- Chris Ing, freshphotons.com | #iOnFashion, NYFW 2014 | Photo credit © Yannis Vlamos.

Waltzing Lights Show at the Museum of Natural History in New York City

Up and coming designer Sabela Tobar will be showing her graduate collection at the Museum of Natural History in New York City this fashion week.  This show won’t be the usual fashion show as the location will be at the the Creatures of Light Exhibit that matches perfectly with her them on the metamorphosis of jellyfish.  The collection is based on the delicate, soft, transparents appearance of jellyfish but also their mysterious demeanor  and romanticism as they waltz in the deep ocean.  The collection if filled with transparent silk taffetas, brushed furs, and chiffons, and white leather.  This is a must in your fashion week calendar.

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Your elusive creative genius

One of my favorite TedTalks that speaks about how to help creative people with the emotional risk of creativity and how the ancient Greek creating divine entities that live in the artist walls that helped them create their work.

Digital fabric printing is “probably the greatest innovation of 21st-century fashion,” Christina Binkley declared in the Wall Street Journal last month. The “vastly improved digital printing technologies allow designers to innovate while beefing up their brands,” she says.

Now I have always been a huge fan of digital prints, they are a way for designers to create unique and fresh art within their pieces.  I’m glad to see many new upcoming designers embracing this new technology which can be costly but add to the distinct brand every designer hopes to build.  Above we see Sabela Tobar’s graduate collection from 2012 Waltzing Lights.  She use a literal interpretation of her concept, jellyfish, on the jelly-printed bay dress that was made with two layer of silk organza as lining and the jellyfish itself was printed on silk. There is incredible movement she created with the lining and by positioning the jellyfish on the top half with tentacles dangling over the vast darkness of the skirt.  I love how she use the same jellyfish she use in her mood board  sometimes we need to be literal to get the point across and she definitely succeeded in helping us get her concept.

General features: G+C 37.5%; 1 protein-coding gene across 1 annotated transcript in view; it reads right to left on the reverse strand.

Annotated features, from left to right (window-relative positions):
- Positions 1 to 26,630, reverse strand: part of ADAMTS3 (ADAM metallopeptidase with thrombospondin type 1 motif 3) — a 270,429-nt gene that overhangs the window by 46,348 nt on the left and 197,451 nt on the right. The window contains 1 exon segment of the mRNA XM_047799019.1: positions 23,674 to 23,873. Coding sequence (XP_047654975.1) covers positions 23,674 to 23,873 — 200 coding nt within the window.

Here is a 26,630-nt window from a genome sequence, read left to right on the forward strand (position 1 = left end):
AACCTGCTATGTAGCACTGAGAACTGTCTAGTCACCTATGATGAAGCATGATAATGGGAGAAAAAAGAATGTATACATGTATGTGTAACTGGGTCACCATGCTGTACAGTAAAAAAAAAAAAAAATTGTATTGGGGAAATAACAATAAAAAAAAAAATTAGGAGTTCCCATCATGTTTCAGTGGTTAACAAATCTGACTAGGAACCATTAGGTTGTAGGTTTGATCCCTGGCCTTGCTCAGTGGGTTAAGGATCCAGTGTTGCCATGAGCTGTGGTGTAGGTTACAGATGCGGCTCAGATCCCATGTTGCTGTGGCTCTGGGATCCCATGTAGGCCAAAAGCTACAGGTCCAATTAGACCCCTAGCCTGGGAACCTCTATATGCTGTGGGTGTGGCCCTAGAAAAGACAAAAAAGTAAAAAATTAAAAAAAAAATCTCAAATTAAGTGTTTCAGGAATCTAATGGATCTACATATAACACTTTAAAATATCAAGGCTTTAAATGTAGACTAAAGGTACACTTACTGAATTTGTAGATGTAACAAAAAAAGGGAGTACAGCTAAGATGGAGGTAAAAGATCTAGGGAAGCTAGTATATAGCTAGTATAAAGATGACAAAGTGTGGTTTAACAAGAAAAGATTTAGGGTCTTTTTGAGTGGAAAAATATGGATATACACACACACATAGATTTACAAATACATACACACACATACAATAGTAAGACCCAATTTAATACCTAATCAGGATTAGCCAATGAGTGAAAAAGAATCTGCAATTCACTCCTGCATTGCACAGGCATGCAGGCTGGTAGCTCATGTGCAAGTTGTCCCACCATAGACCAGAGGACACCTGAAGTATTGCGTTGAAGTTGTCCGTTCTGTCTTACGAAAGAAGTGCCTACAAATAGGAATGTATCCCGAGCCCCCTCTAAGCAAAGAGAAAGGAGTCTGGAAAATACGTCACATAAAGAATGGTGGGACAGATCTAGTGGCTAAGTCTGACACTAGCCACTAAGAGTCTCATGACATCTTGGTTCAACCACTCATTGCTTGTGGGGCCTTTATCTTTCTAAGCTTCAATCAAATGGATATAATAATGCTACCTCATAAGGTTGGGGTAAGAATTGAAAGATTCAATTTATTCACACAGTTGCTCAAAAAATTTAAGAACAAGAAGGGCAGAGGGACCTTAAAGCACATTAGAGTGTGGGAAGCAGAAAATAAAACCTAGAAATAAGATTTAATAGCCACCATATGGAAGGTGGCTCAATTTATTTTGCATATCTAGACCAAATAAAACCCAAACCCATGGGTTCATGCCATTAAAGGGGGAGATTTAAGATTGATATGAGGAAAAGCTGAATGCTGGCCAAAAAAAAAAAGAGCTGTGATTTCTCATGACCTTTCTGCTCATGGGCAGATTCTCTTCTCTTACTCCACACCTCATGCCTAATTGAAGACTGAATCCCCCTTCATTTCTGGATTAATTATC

Photos are from http://sabelatobar.blogspot.com

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Pictures, abstract symbols, materials, and colors are among the ingredients with which a designer or engineer works. To design is to discover relationships and to make arrangements and rearrangements among these ingredients. ~Paul Rand

In the collection Waltzing Lights Sabela Tobar use many different components to create her vision.  Her color scheme included greys, purple, and black contrasted by sunny yellows and fuchsia pinks.  When I began looking into the textile she use I was surprised to find that among the list was dyed goat.  The list also included printed silk, silk taffeta, jacquard and white lamb leather.


Photos from http://sabelatobar.blogspot.com